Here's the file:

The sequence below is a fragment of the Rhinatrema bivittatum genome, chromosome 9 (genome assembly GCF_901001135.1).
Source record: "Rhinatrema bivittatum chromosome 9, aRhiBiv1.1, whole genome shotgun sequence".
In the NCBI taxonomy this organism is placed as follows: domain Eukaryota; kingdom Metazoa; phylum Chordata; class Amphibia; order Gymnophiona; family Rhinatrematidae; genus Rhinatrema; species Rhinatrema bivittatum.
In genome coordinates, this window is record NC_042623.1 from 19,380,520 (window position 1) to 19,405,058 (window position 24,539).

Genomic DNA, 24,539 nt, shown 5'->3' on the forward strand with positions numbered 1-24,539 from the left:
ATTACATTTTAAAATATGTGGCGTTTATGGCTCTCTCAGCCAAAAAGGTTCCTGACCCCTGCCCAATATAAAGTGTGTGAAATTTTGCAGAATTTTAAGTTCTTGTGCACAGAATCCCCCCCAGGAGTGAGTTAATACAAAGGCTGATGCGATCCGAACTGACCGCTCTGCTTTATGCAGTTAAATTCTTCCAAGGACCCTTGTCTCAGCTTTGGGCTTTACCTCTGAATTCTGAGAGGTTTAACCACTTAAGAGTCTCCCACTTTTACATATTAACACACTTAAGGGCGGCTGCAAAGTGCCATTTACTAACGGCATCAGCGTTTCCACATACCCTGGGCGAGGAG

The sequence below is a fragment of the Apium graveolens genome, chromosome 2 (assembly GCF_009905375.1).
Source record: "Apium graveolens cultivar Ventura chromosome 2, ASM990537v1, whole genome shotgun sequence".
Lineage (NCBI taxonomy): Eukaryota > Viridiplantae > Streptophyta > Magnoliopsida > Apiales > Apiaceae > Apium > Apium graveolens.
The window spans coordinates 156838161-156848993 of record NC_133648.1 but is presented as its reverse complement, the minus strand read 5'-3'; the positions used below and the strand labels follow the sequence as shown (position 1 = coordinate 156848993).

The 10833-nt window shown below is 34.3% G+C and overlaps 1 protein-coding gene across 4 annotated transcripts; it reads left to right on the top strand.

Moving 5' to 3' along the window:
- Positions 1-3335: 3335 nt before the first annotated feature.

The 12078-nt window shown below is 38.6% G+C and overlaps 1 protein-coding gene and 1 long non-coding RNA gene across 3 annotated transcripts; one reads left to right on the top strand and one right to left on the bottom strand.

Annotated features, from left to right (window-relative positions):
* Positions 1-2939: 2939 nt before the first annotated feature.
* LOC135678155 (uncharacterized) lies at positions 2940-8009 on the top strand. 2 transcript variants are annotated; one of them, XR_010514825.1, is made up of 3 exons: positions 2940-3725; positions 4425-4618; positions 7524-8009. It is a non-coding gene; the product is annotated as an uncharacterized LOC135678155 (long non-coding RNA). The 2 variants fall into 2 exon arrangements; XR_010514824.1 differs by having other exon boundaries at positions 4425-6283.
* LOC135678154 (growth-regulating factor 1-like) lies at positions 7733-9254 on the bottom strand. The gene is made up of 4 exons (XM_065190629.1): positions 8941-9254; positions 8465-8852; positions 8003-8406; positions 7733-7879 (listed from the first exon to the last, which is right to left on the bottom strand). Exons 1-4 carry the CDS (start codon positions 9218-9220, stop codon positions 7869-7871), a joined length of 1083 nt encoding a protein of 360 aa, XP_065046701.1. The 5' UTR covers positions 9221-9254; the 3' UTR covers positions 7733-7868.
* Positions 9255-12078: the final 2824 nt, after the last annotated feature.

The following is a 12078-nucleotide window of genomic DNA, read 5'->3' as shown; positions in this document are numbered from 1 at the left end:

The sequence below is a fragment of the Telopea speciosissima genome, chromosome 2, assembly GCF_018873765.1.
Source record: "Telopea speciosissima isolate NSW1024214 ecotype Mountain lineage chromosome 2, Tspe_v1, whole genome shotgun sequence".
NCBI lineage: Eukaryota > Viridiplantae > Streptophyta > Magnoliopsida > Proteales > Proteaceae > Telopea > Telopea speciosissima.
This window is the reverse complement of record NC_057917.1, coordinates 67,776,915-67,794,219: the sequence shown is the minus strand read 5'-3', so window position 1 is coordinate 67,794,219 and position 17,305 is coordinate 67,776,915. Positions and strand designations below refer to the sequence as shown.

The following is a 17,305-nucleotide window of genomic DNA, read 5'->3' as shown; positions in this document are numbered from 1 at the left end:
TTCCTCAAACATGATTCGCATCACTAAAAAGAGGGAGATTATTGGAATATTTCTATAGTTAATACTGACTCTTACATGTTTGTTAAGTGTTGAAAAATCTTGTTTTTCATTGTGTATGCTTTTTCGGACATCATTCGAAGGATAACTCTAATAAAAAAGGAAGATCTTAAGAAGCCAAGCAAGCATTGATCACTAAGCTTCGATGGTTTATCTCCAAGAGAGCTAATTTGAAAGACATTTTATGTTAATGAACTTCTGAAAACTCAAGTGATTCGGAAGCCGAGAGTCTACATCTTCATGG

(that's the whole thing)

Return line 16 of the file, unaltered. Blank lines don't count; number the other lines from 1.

* Positions 1-2939: 2939 nt before the first annotated feature.